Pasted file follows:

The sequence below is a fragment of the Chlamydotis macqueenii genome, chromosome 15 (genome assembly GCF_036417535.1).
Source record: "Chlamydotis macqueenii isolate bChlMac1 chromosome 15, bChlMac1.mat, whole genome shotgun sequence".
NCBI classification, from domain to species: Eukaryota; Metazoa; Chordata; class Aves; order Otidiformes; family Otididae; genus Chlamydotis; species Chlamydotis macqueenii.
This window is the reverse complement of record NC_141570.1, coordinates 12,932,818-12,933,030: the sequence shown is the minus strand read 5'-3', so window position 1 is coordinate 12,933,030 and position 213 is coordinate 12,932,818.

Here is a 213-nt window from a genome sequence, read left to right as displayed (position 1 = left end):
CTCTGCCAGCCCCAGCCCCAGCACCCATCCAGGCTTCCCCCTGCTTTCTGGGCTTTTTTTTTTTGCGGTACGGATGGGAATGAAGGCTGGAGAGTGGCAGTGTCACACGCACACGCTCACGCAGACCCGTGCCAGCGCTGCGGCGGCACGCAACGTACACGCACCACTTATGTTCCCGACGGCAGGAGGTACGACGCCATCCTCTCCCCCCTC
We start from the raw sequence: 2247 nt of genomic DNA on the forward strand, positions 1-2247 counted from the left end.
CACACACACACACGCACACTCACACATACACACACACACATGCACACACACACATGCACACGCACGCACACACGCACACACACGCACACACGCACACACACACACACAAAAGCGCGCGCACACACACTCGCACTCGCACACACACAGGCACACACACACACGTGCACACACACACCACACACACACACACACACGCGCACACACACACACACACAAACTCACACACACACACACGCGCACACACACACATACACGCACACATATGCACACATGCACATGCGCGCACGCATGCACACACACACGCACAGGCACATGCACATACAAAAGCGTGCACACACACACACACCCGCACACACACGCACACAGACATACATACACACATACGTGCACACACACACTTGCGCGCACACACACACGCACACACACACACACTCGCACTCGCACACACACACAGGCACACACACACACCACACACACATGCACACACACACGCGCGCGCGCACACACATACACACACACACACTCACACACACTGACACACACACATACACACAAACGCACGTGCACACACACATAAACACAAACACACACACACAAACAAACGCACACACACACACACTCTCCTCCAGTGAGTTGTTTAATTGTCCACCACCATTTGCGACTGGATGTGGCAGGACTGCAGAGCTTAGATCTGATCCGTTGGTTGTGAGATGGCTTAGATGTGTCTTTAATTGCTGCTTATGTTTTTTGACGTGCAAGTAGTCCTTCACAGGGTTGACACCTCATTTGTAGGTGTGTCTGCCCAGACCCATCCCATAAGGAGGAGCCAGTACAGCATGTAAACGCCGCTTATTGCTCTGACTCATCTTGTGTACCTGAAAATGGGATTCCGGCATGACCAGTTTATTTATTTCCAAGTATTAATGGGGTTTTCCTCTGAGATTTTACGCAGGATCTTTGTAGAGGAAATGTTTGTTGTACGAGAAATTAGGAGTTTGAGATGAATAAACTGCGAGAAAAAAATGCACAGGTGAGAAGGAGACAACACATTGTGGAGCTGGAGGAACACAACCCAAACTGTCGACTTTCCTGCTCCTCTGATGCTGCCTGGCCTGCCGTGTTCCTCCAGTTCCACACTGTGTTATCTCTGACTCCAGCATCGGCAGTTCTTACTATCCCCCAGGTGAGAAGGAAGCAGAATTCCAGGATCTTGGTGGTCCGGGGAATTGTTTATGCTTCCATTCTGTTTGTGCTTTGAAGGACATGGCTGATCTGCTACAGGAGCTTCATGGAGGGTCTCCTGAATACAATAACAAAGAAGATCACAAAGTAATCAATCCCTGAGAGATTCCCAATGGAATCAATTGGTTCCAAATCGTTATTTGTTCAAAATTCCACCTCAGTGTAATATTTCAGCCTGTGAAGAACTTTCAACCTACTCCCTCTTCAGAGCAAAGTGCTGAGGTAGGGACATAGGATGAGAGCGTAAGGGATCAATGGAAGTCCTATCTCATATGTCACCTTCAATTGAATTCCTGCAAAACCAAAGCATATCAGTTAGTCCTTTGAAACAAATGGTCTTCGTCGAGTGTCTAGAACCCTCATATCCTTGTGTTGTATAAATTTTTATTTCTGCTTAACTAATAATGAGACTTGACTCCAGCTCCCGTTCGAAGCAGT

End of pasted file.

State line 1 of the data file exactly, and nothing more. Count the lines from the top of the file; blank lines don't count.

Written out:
The sequence below is a fragment of the Chlamydotis macqueenii genome, chromosome 15 (genome assembly GCF_036417535.1).